The growing war of attrition between MDC-T leader Morgan Tsvangirai and MDC president Welshman Ncube is regrettable though not surprising. The two leaders have been at each other’s throats to the detriment of their objective to unseat Zanu PF and President Robert Mugabe, who have presided over the collapse of the country.
Tsvangirai and Ncube have traded unpalatable insults, some of them bordering on stone-age politics of tribalism.
The two seem not to agree on anything. They differ on the direction of the constitution-making process, with Ncube accusing Tsvangirai of getting into bed with Mugabe when they agreed to set up a committee to deal with contentious issues in the draft charter. Ncube is also livid that Tsvangirai was siding with Mugabe to block him from ascending to the Deputy Premiership, taking over from Arthur Mutambara. The differences are too many to chronicle.
Instead of the two leaders forming a coalition to unseat Mugabe, Tsvangirai and Ncube have resorted to trading invective at rallies. The Premier calls Ncube a village politician, while the law professor says the Premier is a bedroom politician. To whose benefit are these insults? Zimbabweans are demanding a unified force against Mugabe in next year’s elections, not the nonsense Tsvangirai and Ncube are exhibiting.
We have said it before and will say it again that there is an infantile quality to the behaviour of the men and women who are supposed to be leading the struggle against Zanu PF and Mugabe that is a shame because many ordinary people trust them with their lives. It is regrettable because it shows them succumbing to the divide-and-rule tactics perfected for so long by their supposedly common adversary, Zanu PF.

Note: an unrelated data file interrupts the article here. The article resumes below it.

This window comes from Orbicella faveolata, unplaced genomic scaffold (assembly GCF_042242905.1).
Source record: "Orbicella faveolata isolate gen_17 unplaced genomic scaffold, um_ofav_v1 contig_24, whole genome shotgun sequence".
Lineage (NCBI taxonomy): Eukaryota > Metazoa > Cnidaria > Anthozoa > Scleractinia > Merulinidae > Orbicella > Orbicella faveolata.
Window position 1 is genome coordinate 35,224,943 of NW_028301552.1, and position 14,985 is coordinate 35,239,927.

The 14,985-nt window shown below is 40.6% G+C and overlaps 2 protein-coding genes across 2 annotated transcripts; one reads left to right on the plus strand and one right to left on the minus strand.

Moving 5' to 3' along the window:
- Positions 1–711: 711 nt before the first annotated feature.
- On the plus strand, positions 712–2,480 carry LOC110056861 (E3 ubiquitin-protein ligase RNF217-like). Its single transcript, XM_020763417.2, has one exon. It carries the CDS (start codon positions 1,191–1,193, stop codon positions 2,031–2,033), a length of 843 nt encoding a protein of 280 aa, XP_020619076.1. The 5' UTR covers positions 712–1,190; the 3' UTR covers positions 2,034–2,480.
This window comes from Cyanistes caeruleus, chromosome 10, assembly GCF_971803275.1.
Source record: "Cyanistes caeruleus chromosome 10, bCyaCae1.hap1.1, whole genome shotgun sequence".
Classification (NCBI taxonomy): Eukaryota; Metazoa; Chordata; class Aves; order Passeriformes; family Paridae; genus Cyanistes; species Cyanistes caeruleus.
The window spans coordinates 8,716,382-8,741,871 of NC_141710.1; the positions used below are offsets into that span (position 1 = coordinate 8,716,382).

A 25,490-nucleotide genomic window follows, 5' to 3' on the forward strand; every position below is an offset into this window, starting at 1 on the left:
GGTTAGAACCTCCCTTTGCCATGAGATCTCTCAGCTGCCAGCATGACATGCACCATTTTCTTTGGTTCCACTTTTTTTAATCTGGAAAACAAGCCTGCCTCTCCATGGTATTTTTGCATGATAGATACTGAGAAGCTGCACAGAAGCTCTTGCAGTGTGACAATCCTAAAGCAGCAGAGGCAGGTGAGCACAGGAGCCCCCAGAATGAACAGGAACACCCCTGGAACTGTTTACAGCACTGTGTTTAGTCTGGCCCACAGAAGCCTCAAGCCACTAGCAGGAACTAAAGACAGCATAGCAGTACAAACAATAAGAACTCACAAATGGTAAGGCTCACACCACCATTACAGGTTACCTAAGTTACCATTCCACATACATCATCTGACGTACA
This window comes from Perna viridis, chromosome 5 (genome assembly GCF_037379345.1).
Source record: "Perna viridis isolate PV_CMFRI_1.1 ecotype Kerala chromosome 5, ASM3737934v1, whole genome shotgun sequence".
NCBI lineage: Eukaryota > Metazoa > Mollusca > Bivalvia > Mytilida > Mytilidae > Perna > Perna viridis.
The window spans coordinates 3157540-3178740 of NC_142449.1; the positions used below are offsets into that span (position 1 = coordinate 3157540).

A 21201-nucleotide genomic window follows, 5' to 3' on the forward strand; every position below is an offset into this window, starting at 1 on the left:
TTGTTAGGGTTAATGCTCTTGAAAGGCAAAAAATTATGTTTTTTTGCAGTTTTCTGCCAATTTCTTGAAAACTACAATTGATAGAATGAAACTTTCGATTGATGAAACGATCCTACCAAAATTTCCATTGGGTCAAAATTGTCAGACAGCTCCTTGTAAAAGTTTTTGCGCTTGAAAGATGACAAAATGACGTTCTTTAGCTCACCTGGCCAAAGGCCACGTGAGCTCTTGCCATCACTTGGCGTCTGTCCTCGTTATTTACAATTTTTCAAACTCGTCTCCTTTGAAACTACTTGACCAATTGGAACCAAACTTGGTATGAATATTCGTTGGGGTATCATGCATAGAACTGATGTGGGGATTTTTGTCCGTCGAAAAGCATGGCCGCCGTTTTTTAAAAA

But it is hardly surprising because these parties parted ways acrimoniously in 2005 and all attempts to reunite them so far have been in vain.
The relationship broke down irretrievably a long time ago and to expect them to toe the same line on all issues is wishful thinking. This division has worked in favour of Zanu PF, which, despite its many internal problems, has remained resolutely united on the public platform.
Unlike the MDC formations, Zanu PF has long recognised that there is more that unites them than the issues that divide them.
This war of attrition hands Zanu PF a position of advantage when it already has stakes weighing in its favour.
Everyone would have thought that for parties that claim to be fighting for the democratisation of the country they would have a common interest to protect them against the main adversary that caused them to stand up and fight in the first place. An alliance of sorts would be strategic in the face of a very cunning foe.
But there is a hint of naivety on the part of the MDC formations — an unnecessary, almost childish tendency to engage in point-scoring while the nation suffers. It is a shame because once again, they will both be outwitted by the party that sees itself as the boss of all bosses. Tsvangirai and Ncube should take heed!